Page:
Nicolas Hayek died the way he probably wanted to, enjoying his daily leisure time at his desk in Biel. He was a grand entrepreneur in a class of his own. If anything came close to the art of business, it was what he did, and like all great artists, whatever he did seemed easy. Of course he could toot his publicity horn as much as anyone – did I say horn? I meant a five-manual organ –  but that is the business of truly loving your business. Furthermore, his grandson, Mark Hayek, once told me in an interview that his grandpa relaxed on Sundays by doing the books. His concern for his industries and the people working for him was genuine, and that is what made him one of Switzerland’s most trusted public figures. When he said “sustainability,” it was not just fig leaf stuff, it meant something, because he believed in it. Swatch Group managed to navigate the massive recession of 2008-2009 without shedding many jobs. That must have given Nicolas Hayek a feeling of success, if not elation. 

As a journalist, one who keeps a very low profile, I was thrilled to be able to write about Nicolas Hayek following an interview he granted me at the Baselworld 2008 watch fair. I wanted to discuss his project for a solar-powered fuel-cell car. I was given a 20-minute slot and stayed 45. Within that short time span we covered all sorts of subjects, from his Marie-Antoinette watch, to green technology, passing by the Middle East. There are several statements he made that I have never forgotten, in particular his attributing success in business to a CEO’s ability to motivate workers. Ironically, at around the same time, I – who knows Pittsfield, MA, and the social and environmental disaster area left behind by GE in what was their company town – was asked to go to a press conference given by Jack Welch and write about Neutron Jack (the article appeared under the title Jurassic Jack). It was like listening to a Mahler’s 8th Symphony and following it up by chopsticks played at supersonic speed.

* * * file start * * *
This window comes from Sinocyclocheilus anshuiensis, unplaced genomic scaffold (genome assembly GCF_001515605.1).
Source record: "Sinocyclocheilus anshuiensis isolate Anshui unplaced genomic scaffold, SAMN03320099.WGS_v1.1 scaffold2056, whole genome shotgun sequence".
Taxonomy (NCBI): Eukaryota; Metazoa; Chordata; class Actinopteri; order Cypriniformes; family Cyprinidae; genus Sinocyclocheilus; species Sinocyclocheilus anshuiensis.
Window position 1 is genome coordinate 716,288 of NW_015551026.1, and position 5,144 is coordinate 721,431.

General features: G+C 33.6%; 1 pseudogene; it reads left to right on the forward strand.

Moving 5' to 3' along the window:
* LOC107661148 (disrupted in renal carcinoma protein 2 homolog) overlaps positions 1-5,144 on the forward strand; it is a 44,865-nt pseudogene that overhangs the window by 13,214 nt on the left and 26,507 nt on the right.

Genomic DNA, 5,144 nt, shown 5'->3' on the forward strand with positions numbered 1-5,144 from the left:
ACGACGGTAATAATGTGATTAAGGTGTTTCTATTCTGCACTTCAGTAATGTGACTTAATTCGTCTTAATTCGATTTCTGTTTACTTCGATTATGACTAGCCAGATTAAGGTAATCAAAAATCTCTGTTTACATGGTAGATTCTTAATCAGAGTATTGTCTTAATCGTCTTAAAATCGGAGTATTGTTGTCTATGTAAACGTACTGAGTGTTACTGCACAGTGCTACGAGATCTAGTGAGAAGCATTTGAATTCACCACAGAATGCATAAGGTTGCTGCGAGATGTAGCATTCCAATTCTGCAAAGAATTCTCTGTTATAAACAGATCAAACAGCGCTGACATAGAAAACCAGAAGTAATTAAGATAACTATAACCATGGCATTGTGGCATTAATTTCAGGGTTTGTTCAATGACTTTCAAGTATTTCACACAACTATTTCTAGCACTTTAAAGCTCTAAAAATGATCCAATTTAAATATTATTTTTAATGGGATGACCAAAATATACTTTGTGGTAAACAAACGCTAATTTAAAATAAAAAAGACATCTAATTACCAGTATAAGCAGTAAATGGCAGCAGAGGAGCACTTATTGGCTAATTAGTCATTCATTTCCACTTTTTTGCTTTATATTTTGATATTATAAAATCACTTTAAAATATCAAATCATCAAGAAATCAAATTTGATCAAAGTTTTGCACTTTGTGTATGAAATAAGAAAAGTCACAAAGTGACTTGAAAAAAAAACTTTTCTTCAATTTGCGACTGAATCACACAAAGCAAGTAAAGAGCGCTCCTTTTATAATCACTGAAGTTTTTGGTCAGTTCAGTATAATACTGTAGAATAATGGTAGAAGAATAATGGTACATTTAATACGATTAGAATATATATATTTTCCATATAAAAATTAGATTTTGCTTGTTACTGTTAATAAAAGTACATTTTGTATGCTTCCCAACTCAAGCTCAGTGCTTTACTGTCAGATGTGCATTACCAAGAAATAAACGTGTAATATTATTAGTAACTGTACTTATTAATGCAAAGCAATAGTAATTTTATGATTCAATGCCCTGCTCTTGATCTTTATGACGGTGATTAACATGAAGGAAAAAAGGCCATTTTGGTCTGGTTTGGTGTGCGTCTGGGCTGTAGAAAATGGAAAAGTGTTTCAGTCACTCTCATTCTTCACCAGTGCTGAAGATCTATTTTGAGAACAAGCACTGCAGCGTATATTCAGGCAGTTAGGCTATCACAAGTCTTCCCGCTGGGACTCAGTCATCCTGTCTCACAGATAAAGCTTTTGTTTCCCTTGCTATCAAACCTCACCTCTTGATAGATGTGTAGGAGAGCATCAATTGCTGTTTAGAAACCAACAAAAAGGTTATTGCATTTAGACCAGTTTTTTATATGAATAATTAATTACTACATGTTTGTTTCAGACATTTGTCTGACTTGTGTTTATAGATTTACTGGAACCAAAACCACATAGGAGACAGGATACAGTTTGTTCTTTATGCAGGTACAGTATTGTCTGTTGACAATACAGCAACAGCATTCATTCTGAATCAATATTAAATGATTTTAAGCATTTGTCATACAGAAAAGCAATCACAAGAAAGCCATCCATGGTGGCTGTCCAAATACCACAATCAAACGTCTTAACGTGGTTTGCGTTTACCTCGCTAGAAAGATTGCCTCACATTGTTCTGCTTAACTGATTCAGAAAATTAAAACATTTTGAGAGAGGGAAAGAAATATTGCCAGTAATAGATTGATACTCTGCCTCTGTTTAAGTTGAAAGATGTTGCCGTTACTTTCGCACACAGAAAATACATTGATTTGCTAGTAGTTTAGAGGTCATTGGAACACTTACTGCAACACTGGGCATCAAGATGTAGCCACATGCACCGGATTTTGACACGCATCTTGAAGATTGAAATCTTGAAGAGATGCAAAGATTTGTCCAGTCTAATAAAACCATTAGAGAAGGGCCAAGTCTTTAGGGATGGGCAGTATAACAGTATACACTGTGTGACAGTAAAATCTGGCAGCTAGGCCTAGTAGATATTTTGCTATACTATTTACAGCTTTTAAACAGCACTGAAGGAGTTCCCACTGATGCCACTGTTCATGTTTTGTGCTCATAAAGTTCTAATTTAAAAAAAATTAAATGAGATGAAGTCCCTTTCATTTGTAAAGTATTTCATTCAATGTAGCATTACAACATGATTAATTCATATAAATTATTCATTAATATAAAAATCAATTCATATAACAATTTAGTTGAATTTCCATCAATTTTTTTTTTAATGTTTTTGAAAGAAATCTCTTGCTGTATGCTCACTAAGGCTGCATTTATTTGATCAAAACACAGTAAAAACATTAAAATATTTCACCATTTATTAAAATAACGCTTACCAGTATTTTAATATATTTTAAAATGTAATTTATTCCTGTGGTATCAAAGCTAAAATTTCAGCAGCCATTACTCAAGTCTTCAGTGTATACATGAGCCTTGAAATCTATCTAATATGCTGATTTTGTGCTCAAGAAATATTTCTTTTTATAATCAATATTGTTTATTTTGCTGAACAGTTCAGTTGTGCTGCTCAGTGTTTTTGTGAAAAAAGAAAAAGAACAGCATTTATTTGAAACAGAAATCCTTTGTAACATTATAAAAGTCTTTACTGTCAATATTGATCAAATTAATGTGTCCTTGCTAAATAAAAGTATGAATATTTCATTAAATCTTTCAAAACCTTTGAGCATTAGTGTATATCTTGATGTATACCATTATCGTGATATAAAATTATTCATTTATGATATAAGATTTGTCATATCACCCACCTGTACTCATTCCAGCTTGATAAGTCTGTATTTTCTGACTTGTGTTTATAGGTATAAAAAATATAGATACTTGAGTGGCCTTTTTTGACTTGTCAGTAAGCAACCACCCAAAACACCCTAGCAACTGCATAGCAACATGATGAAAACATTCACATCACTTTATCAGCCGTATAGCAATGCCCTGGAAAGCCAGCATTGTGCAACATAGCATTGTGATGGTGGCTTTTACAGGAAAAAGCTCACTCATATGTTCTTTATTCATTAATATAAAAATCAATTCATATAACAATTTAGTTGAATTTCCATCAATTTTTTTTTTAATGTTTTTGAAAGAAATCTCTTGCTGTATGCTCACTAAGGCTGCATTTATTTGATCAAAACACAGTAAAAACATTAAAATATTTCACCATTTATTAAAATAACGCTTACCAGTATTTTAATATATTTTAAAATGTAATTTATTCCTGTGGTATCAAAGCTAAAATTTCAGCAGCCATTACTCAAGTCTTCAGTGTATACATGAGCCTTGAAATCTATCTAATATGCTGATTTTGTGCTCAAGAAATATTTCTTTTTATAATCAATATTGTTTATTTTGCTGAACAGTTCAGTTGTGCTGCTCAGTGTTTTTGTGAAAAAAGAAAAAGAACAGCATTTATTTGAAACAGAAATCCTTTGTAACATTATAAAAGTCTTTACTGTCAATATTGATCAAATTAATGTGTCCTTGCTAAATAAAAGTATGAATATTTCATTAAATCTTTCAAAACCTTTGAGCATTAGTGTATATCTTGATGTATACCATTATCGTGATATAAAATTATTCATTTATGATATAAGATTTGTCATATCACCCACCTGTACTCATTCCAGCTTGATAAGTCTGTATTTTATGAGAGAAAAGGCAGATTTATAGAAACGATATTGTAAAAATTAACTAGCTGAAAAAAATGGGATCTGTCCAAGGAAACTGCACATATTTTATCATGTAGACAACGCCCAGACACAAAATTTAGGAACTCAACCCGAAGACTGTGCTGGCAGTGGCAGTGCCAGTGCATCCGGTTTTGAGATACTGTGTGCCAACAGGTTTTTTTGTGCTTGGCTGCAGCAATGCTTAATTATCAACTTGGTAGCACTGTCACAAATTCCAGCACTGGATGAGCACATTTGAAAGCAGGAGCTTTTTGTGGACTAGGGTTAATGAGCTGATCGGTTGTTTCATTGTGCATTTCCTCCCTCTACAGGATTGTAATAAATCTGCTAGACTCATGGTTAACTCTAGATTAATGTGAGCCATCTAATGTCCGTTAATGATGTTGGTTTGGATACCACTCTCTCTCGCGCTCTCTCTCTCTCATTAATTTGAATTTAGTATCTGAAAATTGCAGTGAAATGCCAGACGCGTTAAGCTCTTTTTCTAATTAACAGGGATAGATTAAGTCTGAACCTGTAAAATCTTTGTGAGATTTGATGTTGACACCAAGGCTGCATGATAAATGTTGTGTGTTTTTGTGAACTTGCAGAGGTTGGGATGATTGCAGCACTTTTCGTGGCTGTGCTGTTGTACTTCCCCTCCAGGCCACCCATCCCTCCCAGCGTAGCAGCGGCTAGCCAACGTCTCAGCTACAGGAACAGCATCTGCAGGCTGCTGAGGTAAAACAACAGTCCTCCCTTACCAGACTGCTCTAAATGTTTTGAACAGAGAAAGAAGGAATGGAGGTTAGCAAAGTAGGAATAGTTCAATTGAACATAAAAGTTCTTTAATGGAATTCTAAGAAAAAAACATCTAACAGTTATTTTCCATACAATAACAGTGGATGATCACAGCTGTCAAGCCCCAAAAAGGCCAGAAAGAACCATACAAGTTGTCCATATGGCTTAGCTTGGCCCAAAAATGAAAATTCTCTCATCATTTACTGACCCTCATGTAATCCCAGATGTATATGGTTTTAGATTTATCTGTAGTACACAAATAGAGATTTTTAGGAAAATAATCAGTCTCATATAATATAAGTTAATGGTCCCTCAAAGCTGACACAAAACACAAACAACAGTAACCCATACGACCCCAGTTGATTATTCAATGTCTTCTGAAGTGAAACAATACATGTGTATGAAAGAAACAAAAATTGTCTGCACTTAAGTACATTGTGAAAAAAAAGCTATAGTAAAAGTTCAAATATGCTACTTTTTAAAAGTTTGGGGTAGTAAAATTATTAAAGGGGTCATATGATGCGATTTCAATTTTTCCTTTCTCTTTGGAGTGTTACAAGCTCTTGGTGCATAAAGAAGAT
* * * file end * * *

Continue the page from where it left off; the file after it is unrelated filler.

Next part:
So without further ado ….  Nicolas Hayek as I humbly saw him.

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If an adult male would walk around saying he believes in Santa Claus, he would probably end up spending some time under observation at the nearest booby hatch. Or receiving medication, as befits our zeitgeist. But when Nicolas Hayek said so, ears pricked up, eyes lost their glaze, brains fine-tuned their reception mode. Not because anyone thinks that he really believes in some fellow with a beard and dressed in a red cloak distributing presents from a sled pulled by reindeers. Rather, Hayek, founder of Hayek Engineering, co-founder of Swatch Group and the impulse behind Smartcars, is revealing one of the secrets of his success as an entrepreneur.

The first impression – usually correct – is one of complete authenticity: He sits at a utilitarian table cluttered with a few cups, a bottle of water, a few glasses, a notebook (the paper type with little squares on it), the flotsam and jetsam of myriad meetings, a wireless phone that never seems to ring, and a plate filled with dried fruit and nuts. “An entrepreneur is not a businessman, not a manager, not a Harvard Business School MBA,” he insists. “An entrepreneur is an artist who has kept the fantasies he had when he was six years old. I believe that everybody who is healthy was a very creative, imaginative person when he or she was 5, 6, 7, 8. Then society, schools, university, military service… all that kills your creativity.”

Nicolas Hayek, born in distant Lebanon in 1928, never lost that childlike fire. He mentions some books of the great writers, Lamartine, de Musset and Victor Hugo, that he keeps in his Biel office and underlines the fact that among them are copies of Donald Duck, for him the wellspring of fantasy. “You must believe in miracles and to do this,” he adds, “you must be immune to society’s pressures telling you things are not pHayek2ossible.”